Purchase shadowbox kits. You can find these at local arts and craft stores as well as stationery stores. They range in size and design. It may help to shop around a little bit while keeping in mind the letters you want to display. Try using architect's tape on the letters and pictures if you need to tape them to the shadowboxes. Used by architects to tape blueprints, it will stick to the paper without tearing it. You can find architect's tape in art supply stores.
Gather the elements for the shadowboxes. These items will include the old letters, but can also be old photographs of the people spoken about in the letters, special jewelry, coins, medals and other items of personal importance to the letters' subjects.
Assemble the shadowboxes. Layer the elements in the shadowboxes so that the most important parts of the letters are revealed. Add in the photos and other decorative elements.
Hang the shadowboxes in a wall display you create specifically for them.
Glass Jars and Bottles
Collect some visually interesting old jars like canning Jars or wide-mouth bottles. This type of backdrop for the letters provides a "message in a bottle" feeling for the old letters. Make sure they're large enough to show off at least some of what's written on the letters; jars that are too skinny will make most of the message inside disappear. Look for different sizes of jars and bottles.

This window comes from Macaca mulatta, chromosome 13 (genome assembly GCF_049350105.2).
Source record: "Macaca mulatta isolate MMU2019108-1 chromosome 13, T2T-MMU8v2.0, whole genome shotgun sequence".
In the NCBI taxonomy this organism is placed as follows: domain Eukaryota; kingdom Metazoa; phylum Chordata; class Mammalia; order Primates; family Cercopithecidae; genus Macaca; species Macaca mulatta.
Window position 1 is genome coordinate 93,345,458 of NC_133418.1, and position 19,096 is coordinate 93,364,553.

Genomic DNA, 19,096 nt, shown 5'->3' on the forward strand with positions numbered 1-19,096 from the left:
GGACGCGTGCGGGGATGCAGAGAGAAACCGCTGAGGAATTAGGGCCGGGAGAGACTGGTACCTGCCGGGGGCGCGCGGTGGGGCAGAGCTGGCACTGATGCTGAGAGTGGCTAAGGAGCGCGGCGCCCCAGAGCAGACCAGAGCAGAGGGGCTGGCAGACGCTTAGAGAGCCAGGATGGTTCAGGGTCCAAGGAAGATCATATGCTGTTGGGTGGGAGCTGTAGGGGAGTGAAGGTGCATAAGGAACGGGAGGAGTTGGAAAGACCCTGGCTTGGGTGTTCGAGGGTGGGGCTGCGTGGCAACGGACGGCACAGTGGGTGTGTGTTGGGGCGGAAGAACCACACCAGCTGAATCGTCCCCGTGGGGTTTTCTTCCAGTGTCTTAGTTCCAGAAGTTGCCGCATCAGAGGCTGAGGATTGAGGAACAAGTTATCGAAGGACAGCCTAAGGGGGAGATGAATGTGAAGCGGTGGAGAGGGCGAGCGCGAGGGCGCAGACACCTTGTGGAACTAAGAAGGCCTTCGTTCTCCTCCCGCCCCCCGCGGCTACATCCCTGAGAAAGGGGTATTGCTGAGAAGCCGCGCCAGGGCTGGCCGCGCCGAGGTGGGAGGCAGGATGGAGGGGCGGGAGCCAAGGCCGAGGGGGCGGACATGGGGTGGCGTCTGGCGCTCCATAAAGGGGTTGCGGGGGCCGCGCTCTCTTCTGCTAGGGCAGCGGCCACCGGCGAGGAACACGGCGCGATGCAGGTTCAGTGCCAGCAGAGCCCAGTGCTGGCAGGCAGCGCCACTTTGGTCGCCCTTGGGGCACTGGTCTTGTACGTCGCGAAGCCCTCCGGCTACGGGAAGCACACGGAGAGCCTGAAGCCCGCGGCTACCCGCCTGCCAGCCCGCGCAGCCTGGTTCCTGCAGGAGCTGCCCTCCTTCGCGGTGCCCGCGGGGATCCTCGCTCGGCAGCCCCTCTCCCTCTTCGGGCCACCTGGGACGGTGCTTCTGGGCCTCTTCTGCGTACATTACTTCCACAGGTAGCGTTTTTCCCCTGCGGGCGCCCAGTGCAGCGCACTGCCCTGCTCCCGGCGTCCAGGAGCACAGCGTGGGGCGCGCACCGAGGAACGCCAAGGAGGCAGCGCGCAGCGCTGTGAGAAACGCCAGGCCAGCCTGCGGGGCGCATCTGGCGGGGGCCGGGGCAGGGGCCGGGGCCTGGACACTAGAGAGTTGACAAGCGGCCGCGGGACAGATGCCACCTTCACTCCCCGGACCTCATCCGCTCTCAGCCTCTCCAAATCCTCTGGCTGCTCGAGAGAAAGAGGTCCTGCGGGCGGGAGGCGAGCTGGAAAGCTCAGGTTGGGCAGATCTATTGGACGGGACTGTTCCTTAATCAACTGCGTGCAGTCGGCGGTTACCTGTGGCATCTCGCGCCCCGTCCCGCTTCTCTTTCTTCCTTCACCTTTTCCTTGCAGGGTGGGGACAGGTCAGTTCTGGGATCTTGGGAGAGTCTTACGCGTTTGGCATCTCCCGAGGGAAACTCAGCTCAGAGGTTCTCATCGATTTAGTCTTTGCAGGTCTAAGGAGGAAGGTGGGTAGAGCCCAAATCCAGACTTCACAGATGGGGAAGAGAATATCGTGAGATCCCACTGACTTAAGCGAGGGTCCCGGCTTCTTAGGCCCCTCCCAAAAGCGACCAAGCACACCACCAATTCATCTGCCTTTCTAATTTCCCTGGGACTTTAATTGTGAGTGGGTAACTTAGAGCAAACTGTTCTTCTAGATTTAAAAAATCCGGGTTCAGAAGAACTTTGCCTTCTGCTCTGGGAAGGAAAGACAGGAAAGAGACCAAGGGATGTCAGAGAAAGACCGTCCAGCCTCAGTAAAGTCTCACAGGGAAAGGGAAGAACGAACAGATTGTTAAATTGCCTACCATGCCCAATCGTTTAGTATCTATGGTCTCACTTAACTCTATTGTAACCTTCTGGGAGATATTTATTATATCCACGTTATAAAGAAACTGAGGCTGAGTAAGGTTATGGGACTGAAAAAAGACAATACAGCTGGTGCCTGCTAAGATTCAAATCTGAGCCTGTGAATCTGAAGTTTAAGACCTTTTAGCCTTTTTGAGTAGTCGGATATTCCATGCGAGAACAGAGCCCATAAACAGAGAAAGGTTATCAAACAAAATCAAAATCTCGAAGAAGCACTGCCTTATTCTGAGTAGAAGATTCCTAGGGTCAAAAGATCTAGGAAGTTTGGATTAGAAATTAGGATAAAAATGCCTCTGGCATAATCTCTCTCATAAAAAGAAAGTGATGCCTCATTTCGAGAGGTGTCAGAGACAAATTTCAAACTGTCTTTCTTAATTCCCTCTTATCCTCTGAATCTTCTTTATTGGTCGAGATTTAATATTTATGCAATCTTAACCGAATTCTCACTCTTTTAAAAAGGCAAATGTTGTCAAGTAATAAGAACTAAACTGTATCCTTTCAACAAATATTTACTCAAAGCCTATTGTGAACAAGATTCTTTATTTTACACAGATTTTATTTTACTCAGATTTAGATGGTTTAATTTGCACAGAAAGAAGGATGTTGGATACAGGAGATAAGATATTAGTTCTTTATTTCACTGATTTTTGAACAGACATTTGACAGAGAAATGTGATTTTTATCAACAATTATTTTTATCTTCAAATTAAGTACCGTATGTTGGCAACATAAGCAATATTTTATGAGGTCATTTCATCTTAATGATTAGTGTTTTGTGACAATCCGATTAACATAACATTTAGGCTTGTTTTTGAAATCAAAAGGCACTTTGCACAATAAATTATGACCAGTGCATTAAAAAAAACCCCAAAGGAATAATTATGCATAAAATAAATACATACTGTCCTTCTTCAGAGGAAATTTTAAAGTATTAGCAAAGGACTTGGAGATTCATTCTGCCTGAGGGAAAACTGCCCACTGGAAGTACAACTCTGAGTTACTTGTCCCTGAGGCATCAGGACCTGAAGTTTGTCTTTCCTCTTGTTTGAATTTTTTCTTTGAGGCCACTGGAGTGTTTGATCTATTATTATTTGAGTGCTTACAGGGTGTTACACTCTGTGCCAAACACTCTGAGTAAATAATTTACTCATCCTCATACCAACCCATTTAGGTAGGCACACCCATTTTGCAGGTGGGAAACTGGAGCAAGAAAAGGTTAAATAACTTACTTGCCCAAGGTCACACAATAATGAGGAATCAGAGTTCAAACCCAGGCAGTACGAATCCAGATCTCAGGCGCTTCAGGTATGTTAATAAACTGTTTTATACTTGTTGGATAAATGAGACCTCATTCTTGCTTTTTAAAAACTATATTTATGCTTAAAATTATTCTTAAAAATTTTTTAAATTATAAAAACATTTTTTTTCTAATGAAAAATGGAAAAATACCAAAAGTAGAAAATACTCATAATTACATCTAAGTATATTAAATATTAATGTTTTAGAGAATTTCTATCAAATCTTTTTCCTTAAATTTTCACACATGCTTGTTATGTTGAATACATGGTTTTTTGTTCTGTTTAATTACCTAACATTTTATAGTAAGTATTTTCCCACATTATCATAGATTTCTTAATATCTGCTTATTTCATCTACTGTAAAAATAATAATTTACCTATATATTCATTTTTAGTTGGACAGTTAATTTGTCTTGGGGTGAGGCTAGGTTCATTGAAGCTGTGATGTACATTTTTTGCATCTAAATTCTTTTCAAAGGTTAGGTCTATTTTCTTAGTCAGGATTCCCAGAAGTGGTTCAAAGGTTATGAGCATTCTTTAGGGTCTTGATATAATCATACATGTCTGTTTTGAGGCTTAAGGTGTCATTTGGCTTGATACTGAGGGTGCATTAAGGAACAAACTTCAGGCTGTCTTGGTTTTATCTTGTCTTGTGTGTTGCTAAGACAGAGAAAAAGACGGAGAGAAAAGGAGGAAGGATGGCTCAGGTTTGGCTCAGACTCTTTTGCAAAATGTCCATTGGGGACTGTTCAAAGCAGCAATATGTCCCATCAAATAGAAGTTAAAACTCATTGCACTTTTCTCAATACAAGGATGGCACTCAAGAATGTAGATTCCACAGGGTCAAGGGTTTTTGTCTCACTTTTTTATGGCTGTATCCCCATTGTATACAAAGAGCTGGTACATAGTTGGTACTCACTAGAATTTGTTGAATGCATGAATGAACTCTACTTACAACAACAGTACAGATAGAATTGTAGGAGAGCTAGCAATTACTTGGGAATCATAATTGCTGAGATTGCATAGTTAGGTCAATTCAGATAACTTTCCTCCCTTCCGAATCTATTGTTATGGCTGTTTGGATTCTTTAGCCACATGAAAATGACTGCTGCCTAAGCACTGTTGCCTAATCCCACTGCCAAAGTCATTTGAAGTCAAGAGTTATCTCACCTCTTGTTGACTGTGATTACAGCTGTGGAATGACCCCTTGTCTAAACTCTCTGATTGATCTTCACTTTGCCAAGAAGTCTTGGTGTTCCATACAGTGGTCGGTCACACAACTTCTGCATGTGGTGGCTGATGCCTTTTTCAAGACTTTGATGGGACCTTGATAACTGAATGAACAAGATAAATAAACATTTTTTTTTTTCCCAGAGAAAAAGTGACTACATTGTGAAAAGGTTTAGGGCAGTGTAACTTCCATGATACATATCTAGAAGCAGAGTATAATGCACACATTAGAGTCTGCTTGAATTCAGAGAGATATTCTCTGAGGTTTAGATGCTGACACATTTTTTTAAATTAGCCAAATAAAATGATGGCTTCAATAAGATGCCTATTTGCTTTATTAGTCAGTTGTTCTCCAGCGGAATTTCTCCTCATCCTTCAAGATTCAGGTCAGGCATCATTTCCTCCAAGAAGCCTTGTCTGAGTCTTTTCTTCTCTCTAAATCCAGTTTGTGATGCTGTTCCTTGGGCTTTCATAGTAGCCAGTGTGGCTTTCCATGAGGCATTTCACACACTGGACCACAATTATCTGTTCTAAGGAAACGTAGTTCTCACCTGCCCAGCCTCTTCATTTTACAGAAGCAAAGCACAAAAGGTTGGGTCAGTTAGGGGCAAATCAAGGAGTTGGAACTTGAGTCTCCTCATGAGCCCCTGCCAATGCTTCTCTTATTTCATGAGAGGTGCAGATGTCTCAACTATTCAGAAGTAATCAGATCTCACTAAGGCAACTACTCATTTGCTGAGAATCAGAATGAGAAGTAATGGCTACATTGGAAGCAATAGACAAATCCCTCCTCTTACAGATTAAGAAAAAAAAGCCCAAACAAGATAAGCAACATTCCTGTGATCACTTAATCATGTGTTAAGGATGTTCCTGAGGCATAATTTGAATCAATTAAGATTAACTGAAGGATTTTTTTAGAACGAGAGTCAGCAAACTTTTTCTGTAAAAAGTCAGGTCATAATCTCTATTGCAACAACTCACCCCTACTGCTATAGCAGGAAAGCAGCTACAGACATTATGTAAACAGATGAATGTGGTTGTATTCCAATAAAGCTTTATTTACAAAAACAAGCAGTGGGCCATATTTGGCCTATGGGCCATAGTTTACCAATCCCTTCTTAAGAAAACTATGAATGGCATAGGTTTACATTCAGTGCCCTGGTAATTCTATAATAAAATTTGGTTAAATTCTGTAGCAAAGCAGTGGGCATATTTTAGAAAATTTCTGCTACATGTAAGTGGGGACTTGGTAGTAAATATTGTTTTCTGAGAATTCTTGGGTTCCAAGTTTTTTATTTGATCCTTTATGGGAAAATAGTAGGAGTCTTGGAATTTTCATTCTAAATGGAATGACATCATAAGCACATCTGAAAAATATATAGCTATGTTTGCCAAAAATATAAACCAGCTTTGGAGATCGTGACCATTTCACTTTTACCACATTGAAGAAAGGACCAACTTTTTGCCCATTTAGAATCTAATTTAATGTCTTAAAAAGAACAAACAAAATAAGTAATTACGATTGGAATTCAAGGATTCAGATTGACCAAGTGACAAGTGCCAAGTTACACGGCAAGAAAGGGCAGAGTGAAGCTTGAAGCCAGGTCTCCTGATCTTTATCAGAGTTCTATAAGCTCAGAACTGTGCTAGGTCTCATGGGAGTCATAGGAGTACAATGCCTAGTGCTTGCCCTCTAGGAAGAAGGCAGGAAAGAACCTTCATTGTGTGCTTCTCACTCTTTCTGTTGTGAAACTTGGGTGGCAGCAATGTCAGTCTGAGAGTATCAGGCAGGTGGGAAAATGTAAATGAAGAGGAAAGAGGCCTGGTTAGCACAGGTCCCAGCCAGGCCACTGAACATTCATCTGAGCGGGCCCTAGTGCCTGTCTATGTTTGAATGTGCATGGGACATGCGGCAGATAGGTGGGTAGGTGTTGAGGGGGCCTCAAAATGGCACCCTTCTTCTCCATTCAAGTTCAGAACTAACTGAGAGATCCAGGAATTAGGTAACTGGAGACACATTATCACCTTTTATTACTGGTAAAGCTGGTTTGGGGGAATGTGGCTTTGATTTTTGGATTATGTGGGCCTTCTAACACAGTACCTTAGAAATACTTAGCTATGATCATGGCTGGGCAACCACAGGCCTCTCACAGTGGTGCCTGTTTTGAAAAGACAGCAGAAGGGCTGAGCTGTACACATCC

Insert the letters into the jars and bottles. Turn the letters so the portions you find most interesting face outward and can be read.
Place the jars on a shelf or mantel, making sure that they're up high enough to read.
Cut a piece of glass or Plexiglas so that it fits the top of your coffee table exactly. You can have this done at a local glass shop if you bring them the measurements of your table.
Arrange the letters on the coffee table. Cluster the letters according to the year they were written, the information they talked about, or by author.
Lay the glass top on top of the letters, taking care not to mess up your arrangement; the air displacement caused by the glass being lowered can disrupt your display. Work slowly to prevent this.